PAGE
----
Assessment Vocabulary

This page contains a list of terms used in assessment, and is provided so that Hartwick College users have a common ground for understanding the materials on the assessment pages.


Student Learning Assessment - an ongoing systematic process designed by an institution to monitor and improve student learning. It is designed to answer the question: "What are students learning; or how well are they learning it?" In this process, faculty explicitly define what it is they expect students to learn (referred to as learning outcomes); review the curriculum to confirm it is designed to foster those learning outcomes; collect empirical data to demonstrate to what extent the curriculum is fostering the desired outcomes; and use the results of the assessment to make appropriate modifications in the curriculum (referred to as the feed-back loop).

Institutional Assessment -
an on-going process designed to monitor and determine the extent to which curricular, co-curricular and institutional areas and processes support the achievement of student learning outcomes as defined by the mission of the college.


Assessment Plan - a document that outlines what empirical data will be collected, by whom, for the assessment each of the learning outcomes (typically in a multi-year cycle); the process for reviewing the data, policies and procedures to guide discussion and feedback of the results; and the process for modifying the course, program or curriculum to improve student learning.( Hartwick College's College-Wide Assessment Plan)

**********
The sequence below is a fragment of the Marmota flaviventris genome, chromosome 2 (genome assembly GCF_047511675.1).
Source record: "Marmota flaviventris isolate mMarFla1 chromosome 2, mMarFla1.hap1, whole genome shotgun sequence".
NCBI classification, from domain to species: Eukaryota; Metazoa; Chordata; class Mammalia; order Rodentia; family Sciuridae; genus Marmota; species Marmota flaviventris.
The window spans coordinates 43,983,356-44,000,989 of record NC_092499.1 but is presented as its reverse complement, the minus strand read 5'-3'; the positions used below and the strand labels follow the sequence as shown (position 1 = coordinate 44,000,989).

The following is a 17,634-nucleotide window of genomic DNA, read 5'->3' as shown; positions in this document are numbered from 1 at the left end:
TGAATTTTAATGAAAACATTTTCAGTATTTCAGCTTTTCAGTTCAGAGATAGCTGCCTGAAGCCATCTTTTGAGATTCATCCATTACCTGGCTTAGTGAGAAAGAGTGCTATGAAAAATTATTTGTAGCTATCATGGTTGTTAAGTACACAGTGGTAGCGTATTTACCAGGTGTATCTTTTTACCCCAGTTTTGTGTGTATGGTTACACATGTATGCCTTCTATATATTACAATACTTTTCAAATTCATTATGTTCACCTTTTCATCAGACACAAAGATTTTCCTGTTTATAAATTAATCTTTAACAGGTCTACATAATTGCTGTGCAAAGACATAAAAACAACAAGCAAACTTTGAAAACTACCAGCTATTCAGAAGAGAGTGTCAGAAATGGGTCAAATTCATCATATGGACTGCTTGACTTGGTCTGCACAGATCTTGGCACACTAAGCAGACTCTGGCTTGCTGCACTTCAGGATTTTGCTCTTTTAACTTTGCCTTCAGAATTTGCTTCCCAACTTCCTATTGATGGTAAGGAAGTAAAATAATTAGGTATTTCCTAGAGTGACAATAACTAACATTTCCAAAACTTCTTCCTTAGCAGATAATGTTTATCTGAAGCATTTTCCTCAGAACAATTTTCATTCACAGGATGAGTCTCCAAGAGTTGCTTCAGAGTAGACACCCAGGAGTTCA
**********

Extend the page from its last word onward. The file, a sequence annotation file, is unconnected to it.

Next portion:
Assessment tools (Methods) - instruments used to gather data on student learning; either quantitative or qualitative selected in relation to the specific learning outcome(s) to be assessed; evidence available; learning to be observed and agreed-upon procedures for engaging in the assessment.

Authentic Assessment - refers to specific activities or exercise that students participate in which simulate or are embedded in real-world activities or problem solving. For example, oral communication skills can be assessed when a student presents their final capstone experience to the faculty and their peers.

Benchmark - an example of student learning at a given level of competency; a target measure by which to judge success or adequate level of accomplishment.